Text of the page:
Thermoregulation and Control of the Ultradian Wake-Sleep Cycle
In this chapter the relationship between temperature and wake-sleep regulation is considered primarily with respect to the ultradian wake-sleep cycle, that is, to the single sequence of wakefulness, synchronized sleep (NREM), and desynchronized sleep (REM) episodes. The issue is whether the influence of temperature on the wake-sleep cycle is either nonspecific, as a result of thermal comfort or stress influences, or specific, as due to the activity of thermoregulatory mechanisms. The experimental evidence (cf. Parmeggiani, 1987) shows that positive (warm) or negative (cold) thermal loads induce selective changes in the wake-sleep cycle. This occurs along with the overall increase in circadian waking or sleeping times characterizing the behavioral responses to thermal stress or comfort, respectively. Actually, such changes consist of selective depression or enhancement of single sleep stages in terms of duration and/or frequency. This shows that specific alterations are elicited by temperature in the mechanisms controlling the wake-sleep ultradian periodicity. In this respect, it is useful to consider whether the behavioral and autonomic thermoregulatory responses are either consistent or inconsistent with the behavioral and autonomic changes of sleep. On this basis, it is possible to understand why positive or negative thermal loads influence the ultradian wake-sleep cycle in so many ways.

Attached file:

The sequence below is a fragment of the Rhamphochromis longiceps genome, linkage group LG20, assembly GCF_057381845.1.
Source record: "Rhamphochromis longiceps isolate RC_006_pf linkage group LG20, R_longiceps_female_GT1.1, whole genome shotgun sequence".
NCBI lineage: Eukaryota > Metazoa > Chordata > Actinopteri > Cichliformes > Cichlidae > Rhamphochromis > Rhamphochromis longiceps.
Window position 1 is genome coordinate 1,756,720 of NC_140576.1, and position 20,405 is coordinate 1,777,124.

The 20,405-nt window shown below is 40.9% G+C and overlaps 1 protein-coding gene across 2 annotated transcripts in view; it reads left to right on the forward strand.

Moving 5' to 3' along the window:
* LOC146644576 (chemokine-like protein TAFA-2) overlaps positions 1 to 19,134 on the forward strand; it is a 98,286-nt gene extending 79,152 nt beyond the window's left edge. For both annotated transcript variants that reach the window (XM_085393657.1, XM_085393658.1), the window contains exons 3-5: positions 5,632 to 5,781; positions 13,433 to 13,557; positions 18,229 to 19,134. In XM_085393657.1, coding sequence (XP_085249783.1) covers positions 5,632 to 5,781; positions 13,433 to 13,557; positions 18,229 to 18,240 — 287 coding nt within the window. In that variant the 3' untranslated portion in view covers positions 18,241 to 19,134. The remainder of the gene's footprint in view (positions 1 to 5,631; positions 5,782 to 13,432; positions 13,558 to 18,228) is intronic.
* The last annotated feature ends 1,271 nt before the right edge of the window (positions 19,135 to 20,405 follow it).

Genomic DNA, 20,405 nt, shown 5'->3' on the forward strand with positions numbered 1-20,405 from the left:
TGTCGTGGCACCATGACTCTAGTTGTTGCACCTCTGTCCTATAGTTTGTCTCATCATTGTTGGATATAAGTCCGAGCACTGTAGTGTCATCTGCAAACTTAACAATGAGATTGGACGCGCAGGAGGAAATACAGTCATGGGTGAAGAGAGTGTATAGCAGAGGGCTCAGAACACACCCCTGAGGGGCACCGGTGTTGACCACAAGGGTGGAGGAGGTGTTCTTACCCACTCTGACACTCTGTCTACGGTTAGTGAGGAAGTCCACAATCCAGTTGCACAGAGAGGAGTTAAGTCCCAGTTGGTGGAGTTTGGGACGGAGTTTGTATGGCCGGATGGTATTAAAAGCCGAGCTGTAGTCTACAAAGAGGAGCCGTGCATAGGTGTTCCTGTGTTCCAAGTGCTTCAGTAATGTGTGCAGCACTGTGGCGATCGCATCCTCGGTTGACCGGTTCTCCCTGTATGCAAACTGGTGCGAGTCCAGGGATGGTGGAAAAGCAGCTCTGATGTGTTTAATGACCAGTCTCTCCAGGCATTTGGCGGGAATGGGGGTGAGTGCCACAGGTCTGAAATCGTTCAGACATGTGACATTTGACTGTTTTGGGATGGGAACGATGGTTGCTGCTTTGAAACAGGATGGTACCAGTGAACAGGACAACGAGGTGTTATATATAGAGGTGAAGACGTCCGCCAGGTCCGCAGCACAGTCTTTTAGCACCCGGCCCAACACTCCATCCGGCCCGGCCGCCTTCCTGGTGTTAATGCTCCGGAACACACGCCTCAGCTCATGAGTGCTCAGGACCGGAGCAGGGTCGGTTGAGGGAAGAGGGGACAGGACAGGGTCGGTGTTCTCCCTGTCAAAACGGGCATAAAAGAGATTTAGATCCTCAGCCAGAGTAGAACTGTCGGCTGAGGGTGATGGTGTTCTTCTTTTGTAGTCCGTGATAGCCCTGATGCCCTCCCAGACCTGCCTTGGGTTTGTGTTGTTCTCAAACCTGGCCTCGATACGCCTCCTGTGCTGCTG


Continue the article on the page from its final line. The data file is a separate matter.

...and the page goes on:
KeywordsThermal Comfort Thermoregulatory Response North Atlantic Treaty Organization Sleep Episode Thermoregulatory Mechanism
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